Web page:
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|Title:||The emergence of an industrial technology. a sociological study of tribology.|
|Presented at:||University of Leicester|
|Abstract:||The Lubrication Engineering (Education and Research) Working Group coined the word 'tribology' to facilitate a new approach to the study of friction, lubrication and wear, and in order to promote an awareness of applying tribological principles in industry. The working group, chaired by H. Peter Jost, published its report (known as the Jost Report) in 1966, entitled Lubrication (Tribology): Education and Research.;The Thesis is concerned mainly with the activities of the Committee on Tribology which was set up as a result of this report. The author concentrates on three problem areas: firstly, an examination of the complicated web of interests in friction, lubrication and wear pre-dating the Jost Report, thus isolating the factors which finally prompted the then Labour Government to start the Committee on Tribology and promote the new subject, 'tribology'. Secondly, the diversity of the social structure of the tribology community is shown both to contribute to the difficulty of incorporating it within a conceptual framework in the sociology of science, and to inhibit a unified approach to the scientific study of friction, lubrication and wear. Tribology differs from most other subjects studied within the sociology of science in a number of important aspects: firstly, it is a multi-disciplinary subject, drawing upon almost all of the major scientific disciplines, secondly, despite being a new subject its earliest laws date back to Leonardo de Vinci; and thirdly, it has emerged as a result of the interest, not only from academics and learned societies, but also from industrialists and politicians. These differences have allowed the study to isolate factors not normally considered in the sociological study of scientific specialities. The Thesis finally examines the extent to which a government campaign can influence both the study and the application of tribology.|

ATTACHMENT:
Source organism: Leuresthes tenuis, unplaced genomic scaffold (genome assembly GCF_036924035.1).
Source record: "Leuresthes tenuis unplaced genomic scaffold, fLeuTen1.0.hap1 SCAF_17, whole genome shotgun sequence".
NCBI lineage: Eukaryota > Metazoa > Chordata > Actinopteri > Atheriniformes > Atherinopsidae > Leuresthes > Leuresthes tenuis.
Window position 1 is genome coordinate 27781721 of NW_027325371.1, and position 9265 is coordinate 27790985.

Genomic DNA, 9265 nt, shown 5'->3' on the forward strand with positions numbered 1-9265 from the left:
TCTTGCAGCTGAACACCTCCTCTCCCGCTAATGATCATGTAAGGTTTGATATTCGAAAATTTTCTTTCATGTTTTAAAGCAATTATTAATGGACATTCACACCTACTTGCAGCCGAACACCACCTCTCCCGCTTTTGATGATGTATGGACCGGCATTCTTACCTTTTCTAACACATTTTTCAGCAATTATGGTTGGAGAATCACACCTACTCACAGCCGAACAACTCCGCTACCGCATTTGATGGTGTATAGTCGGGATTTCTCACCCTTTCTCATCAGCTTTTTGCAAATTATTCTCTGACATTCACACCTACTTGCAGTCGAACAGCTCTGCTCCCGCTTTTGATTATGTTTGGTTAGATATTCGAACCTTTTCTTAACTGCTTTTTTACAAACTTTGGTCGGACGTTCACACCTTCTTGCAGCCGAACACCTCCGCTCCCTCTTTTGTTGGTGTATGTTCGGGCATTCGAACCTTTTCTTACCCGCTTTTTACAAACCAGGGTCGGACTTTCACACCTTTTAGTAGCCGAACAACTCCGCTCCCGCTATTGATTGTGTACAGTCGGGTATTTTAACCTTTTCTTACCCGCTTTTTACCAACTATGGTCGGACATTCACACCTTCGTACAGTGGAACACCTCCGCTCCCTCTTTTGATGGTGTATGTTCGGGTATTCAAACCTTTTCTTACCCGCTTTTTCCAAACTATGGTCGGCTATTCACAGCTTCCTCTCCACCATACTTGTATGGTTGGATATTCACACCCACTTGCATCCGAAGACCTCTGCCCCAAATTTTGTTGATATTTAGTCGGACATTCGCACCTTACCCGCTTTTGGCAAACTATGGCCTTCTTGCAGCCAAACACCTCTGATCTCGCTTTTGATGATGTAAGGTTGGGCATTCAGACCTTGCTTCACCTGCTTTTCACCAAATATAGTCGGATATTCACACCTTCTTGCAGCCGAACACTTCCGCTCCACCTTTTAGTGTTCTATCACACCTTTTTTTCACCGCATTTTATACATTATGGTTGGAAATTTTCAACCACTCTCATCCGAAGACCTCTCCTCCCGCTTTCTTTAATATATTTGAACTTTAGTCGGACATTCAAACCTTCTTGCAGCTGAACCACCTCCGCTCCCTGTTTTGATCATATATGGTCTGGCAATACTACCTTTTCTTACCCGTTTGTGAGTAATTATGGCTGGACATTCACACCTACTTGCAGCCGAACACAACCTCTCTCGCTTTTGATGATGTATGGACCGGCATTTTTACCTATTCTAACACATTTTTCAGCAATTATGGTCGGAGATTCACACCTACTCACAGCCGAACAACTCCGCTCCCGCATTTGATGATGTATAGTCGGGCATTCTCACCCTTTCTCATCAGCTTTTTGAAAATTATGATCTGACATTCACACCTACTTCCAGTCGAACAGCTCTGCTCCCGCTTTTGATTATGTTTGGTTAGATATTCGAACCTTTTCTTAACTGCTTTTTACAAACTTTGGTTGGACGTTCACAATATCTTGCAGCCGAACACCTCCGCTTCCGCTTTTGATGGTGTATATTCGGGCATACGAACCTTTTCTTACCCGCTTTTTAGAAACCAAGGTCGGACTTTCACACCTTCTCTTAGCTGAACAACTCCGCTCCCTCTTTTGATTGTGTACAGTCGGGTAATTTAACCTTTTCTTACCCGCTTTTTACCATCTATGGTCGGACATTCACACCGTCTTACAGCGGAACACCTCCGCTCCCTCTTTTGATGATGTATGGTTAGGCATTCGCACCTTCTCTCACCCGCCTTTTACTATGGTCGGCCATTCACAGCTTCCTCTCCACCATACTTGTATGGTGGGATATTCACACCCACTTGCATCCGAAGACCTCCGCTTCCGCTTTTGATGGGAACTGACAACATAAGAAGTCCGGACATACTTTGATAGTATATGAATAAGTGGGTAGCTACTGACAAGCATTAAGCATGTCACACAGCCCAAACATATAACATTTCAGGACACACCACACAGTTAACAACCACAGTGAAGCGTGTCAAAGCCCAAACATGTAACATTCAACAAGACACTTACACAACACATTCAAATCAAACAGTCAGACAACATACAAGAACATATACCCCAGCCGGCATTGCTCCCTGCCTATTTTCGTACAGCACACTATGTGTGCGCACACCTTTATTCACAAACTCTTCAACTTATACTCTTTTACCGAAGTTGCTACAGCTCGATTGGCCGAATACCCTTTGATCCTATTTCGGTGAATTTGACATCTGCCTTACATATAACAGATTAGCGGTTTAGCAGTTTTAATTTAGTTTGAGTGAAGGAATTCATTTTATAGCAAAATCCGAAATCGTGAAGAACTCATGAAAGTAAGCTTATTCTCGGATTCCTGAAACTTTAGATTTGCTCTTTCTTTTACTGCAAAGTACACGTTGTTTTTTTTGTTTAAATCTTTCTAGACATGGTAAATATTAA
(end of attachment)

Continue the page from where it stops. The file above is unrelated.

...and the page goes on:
|Rights:||Copyright © the author. All rights reserved.|
|Appears in Collections:||Leicester Theses|
Theses, Dept. of Sociology
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